WASHINGTON As Washington gears up for a fight over the debt ceiling, lawmakers are considering an approach that would allow them to say they are adopting fiscal discipline over the long term even as they vote for increased borrowing.
The approach, outlined in several proposals circulating on Capitol Hill, would set specific savings targets and require automatic spending cuts and possibly tax increases if the goals are not met.
Contentious fights over taxing wealthy Americans and overhauling health programs for the poor and elderly would be left to a later date.
This path would give lawmakers political cover as they vote to allow the government to borrow above its current $14.3 trillion limit, a move strongly opposed by the Tea Party movement and other fiscal conservatives who want to see government spending slashed.
Lawmakers and Washington pundits say it could head off a looming showdown over raising the debt limit that could stretch out for weeks after the limit is reached in mid-May.
"It ... enables you to build some trust between the two sides and get past the debt limit and get that monkey off the market's back," said Joe Minarik, a budget expert at the Committee for Economic Development think tank who helped craft a plan pitched to lawmakers privately this week.
Republicans say they won't vote to raise the limit without steps to get the debt under control, but Democrats are likely to object to steep spending cuts.
With the 2012 election season already underway, compromise may prove elusive if lawmakers take on taxes, healthcare or other divisive issues in the midst of what is expected to be an acrimonious debate on raising the debt ceiling.
"The likelihood of getting a huge package of legislation in place immediately would be difficult," Chris Van Hollen, the top Democrat on the House of Representatives Budget Committee. told Reuters.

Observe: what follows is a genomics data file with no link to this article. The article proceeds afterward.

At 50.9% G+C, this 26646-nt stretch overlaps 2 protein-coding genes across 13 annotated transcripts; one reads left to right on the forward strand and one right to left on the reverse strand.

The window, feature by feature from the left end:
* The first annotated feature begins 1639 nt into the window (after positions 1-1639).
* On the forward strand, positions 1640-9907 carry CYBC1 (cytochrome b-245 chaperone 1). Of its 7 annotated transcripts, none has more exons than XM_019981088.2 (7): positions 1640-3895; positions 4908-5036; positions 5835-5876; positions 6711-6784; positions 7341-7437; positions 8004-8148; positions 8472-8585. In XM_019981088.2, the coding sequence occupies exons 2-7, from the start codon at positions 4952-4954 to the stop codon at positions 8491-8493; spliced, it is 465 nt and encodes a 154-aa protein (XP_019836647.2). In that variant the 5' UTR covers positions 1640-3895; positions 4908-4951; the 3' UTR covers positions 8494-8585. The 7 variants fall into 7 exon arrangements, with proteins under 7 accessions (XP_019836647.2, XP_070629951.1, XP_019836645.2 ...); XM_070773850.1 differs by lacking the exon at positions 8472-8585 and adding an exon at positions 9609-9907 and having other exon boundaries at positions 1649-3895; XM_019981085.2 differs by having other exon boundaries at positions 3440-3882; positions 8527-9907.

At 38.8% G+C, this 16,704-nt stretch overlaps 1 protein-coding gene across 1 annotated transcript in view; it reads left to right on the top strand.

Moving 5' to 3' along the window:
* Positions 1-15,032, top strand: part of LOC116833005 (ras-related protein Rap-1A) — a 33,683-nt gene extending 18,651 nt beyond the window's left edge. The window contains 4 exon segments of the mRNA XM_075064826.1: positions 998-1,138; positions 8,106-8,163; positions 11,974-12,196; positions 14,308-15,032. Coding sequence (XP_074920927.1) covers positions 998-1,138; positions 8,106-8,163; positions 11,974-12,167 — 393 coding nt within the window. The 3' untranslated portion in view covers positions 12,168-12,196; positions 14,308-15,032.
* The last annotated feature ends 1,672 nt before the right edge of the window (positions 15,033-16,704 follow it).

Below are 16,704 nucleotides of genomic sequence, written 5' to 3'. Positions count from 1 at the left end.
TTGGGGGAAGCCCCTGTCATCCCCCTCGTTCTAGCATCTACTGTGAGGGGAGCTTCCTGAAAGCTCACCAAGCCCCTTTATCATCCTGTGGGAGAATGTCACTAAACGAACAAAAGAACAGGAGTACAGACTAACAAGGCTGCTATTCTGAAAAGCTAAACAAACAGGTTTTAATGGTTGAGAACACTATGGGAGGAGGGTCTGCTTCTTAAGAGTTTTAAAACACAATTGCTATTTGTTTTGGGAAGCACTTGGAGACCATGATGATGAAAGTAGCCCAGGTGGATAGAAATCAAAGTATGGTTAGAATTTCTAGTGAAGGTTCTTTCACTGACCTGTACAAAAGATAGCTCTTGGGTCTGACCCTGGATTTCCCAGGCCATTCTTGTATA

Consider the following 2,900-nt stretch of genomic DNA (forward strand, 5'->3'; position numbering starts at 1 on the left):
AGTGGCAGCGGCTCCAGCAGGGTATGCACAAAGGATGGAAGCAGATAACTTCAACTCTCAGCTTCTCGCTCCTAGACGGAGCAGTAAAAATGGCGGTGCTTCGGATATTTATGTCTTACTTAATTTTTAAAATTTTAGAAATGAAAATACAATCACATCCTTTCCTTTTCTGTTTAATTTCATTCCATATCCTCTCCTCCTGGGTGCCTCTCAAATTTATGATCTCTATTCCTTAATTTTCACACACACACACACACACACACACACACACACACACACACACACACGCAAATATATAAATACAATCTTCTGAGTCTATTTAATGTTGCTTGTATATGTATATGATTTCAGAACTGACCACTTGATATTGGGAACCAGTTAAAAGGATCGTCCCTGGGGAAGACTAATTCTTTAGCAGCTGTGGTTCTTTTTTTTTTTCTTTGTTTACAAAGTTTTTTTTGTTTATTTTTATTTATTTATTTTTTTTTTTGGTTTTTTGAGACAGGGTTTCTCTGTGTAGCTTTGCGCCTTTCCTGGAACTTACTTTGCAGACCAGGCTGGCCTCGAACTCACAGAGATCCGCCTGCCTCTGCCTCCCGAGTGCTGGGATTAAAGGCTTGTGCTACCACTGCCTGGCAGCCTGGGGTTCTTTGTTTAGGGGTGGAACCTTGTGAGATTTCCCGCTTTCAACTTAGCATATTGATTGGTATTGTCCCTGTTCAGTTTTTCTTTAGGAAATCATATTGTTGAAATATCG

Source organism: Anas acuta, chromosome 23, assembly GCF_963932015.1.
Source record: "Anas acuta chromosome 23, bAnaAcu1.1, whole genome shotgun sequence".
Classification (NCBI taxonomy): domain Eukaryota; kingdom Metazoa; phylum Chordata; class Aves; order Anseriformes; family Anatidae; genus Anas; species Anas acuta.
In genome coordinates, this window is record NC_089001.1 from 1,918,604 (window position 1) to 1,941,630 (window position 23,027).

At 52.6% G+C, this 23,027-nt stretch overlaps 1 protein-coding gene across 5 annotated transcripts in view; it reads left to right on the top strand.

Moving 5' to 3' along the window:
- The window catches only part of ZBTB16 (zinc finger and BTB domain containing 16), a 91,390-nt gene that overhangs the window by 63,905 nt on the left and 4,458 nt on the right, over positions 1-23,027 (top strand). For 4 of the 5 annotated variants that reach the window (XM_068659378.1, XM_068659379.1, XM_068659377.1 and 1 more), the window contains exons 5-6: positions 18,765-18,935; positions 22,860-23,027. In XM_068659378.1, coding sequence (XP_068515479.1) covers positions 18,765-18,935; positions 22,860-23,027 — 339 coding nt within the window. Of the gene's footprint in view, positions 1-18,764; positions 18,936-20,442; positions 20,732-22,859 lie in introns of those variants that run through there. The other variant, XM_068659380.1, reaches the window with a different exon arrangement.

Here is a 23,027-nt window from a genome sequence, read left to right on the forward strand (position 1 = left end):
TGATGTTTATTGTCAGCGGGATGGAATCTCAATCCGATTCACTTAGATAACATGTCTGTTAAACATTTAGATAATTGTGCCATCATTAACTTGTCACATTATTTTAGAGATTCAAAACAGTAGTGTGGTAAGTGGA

'BAD SPENDING PRACTICES'
Budget reforms have accompanied at least five debt-limit votes in the past, according to the office of Representative Eric Cantor, the No. 2 Republican in the House.
"Republicans will not agree to raise the debt limit without binding budget reforms and immediate spending cuts that will guarantee we don't continue these bad spending practices in the future," Cantor said.
So far, Cantor has not said specifically what conditions he would like to see attached to a debt limit vote.
The "Savego" plan developed by Minarik and other budget experts associated with the Bipartisan Policy Center think tank would sidestep deep differences, at least for now, about how to balance the budget.
Issues such as whether to raise taxes on the wealthy, as President Barack Obama has proposed, or whether to partially privatize the Medicare health program for retirees, as Republicans want, would be put to one side.
The tough decisions would come after the debt limit vote, when lawmakers would have to decide each year exactly how to find the needed savings.
Like several other deficit-reduction plans that have been unveiled over the past six months, the Savego plan would impose automatic cuts on discretionary programs like housing and defense if lawmakers exceed agreed-upon limits.
But it would also require lawmakers to find savings from Medicare and other government-run health programs which normally lie beyond the reach of the annual budget cycle.
Lawmakers would have to find additional savings from a third category, which includes the tax code and other non-health benefit programs, such as crop subsidies.
The plan stops short of calling for mandatory tax increases, which would likely alienate many Republicans.
A similar approach is being considered by a group of six Republican and Democratic senators who are trying to craft a deficit-reduction plan that is acceptable to both parties, according to a budget expert who has worked with the group.
The so-called "Gang of Six" is expected to finish their work in early May, when Congress returns from a two-week recess, several budget experts and lobbyists said.
White House officials note the Savego plan is similar to their own proposal.
(Additional reporting by Kim Dixon and Thomas Ferraro; editing by Todd Eastham)